“I think there are still huge political barriers because ecocide is affecting powerful states, but I wouldn’t have predicted that we would be where we are today. So there may be enough bump in environmental issues to get it through. “
Why does it matter?
Proponents of the Stop Ecocide campaign say there are a number of benefits to having the term recognized in international criminal law. These include expanding international accountability and deterrence, opening the door to improved natural rights, access to reparations and an improved public understanding of the scale and scope of the ecological crisis.
Members of the Extinction Rebellion hold a banner reading “Make Ecocide a Crime” in Parliament Square on August 28, 2020 in London, England.
Peter Sommer | Getty Images News | Getty Images
“If we had an ecocide, it could mean that you could potentially prosecute environmental crimes without being linked to widespread human atrocity. You could also pursue environmental crime that happens in peacetime: it’s a different way of seeing atrocity, “Killean said.
“It is a declaration that we have come to a point where we must stop destroying the planet. The number of people who are destroying the planet is actually quite few and causing massive damage to our homes and our communities around the world through their actions. ” So there has to be something to say that you can’t do this anymore. Ecocide may be part of that, “she added.
What about the challenges of ecocide law?
There are a number of potential stumbling blocks. For example, international criminal law would only apply to individuals, which raises the question of whether the ICC’s recognition of ecocides can actually have a meaningful impact on business practices.
It is also believed that some states are unlikely to be willing to expose themselves to perceived economic disadvantage by enforcing domestic criminal sanctions.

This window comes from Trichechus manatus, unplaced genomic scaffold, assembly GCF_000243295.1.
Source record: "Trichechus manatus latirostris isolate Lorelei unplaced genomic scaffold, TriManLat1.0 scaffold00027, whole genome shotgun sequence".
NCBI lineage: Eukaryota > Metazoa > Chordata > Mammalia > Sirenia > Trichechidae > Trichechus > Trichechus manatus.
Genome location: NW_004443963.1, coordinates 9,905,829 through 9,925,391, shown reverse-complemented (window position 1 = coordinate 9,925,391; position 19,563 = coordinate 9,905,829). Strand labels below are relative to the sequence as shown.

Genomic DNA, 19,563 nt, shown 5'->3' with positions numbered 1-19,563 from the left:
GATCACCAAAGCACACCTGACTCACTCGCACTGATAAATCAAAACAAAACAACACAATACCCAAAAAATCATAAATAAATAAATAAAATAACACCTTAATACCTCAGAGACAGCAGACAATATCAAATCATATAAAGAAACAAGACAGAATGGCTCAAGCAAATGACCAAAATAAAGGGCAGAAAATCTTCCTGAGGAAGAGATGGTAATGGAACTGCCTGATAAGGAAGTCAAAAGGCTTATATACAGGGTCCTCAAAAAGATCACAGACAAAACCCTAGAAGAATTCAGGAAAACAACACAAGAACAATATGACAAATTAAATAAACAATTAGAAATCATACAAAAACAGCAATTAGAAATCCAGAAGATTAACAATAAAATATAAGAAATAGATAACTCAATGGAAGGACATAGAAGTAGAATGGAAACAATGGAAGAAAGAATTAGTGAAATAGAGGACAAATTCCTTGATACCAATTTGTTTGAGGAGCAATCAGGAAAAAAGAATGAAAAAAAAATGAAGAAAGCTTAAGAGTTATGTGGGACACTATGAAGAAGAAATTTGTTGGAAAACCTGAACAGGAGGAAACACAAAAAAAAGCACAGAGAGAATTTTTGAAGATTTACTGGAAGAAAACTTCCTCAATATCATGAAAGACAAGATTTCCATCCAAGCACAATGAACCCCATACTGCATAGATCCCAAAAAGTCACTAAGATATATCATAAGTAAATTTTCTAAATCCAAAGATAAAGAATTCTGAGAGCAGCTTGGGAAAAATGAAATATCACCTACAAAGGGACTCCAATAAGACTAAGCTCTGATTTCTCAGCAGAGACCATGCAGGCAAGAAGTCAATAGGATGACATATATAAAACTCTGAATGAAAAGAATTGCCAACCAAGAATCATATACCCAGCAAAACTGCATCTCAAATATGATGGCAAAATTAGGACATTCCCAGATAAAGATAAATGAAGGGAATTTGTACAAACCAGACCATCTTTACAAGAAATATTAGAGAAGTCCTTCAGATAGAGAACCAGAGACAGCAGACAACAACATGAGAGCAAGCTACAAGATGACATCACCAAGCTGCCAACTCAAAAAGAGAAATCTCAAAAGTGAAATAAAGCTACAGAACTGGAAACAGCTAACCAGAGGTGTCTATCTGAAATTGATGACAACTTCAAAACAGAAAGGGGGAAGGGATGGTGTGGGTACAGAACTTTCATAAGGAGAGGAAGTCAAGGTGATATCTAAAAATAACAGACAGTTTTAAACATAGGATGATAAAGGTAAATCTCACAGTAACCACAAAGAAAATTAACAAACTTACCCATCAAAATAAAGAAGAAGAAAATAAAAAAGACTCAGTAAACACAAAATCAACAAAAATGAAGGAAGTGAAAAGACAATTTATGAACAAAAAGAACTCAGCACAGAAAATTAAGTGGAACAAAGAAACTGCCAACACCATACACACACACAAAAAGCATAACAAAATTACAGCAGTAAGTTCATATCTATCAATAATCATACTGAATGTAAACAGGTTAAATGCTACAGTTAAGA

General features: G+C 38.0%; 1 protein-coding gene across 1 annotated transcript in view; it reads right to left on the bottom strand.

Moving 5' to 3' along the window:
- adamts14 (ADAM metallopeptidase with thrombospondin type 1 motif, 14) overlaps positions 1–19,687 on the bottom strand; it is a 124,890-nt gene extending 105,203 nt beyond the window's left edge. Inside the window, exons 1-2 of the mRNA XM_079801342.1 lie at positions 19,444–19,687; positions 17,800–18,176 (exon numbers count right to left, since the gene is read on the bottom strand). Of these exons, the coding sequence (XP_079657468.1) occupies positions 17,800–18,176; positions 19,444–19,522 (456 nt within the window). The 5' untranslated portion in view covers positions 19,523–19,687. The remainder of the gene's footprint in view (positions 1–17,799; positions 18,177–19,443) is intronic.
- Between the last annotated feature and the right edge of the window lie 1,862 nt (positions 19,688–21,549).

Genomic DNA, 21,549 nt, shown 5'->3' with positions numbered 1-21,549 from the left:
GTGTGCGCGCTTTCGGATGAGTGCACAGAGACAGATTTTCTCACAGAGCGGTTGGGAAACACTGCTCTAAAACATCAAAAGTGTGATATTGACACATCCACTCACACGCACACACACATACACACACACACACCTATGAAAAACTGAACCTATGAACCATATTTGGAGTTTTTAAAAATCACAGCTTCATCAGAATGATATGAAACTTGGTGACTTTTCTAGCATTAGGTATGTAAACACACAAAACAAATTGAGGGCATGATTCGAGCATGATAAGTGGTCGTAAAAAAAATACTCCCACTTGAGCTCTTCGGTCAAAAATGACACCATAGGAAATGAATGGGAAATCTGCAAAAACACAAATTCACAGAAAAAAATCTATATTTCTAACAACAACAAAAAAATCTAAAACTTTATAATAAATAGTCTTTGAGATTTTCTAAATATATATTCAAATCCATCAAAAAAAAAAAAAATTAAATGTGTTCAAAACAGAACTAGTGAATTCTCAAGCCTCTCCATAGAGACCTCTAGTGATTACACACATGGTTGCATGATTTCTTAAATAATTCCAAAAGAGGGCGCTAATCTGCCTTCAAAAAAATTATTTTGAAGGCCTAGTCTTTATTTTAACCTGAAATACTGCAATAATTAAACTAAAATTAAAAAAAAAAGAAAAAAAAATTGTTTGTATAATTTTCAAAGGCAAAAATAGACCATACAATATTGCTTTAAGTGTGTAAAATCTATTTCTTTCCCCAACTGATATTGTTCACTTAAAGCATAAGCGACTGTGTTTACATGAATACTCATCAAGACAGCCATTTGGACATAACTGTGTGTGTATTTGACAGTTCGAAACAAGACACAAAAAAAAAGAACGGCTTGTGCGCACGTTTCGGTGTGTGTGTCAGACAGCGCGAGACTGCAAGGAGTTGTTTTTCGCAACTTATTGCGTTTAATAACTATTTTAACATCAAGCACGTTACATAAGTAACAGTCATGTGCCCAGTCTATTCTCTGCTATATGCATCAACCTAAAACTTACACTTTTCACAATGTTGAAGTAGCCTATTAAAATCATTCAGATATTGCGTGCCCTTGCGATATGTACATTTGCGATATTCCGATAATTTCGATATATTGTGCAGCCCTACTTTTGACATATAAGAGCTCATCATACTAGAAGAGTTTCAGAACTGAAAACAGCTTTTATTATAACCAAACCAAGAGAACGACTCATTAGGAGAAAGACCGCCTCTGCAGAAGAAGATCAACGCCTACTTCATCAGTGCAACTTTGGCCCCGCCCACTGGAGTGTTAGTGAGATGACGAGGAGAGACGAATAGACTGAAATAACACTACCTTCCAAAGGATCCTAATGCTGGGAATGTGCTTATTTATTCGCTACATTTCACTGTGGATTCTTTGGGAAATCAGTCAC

Should ecocide be criminalized, countries would not be required to ratify the ICC ruling, and there are several countries with strong ecological footprints – including the US, China, India and Russia – that have not acceded to the ICC’s Rome statute.
A man paddles on a boat while plastic bags float on the surface of the water of the Buriganga River in Dhaka on January 21, 2020.
MUNIR UZ ZAMAN | AFP | Getty Images
Mehta of Stop Ecocide argued that a transition period would help address some of these concerns, noting that the ICC has broader applicability than one might think, as non-members could be expelled via the UN Security Council, for example.
When it was suggested that ecocide should not be viewed as a ‘silver bullet’ to eradicate environmental degradation, Mehta replied, ‘I think that’s absolutely correct … But the way we look at it, you could say that there is an acupuncture needle in it feel that there is a pressure point here. “
“Right now, when you stand up for human rights and social justice, you at least know that mass murder and torture are unimaginable. You are a criminal and you will be convicted. But if you’re in the environmental realm, you don’t have to. You stand on a void. There is one basic piece missing that says that so much damage is just not allowed. “
“It’s very difficult,” she said. “Ask a conservationist and we’ll tell you.”
Mehta said ecocide laws are unlikely to be enough to tackle the environmental crises that are emerging in many areas, but “it is necessary”. She estimated it would take four to five years to put the Ecocide Act into practice.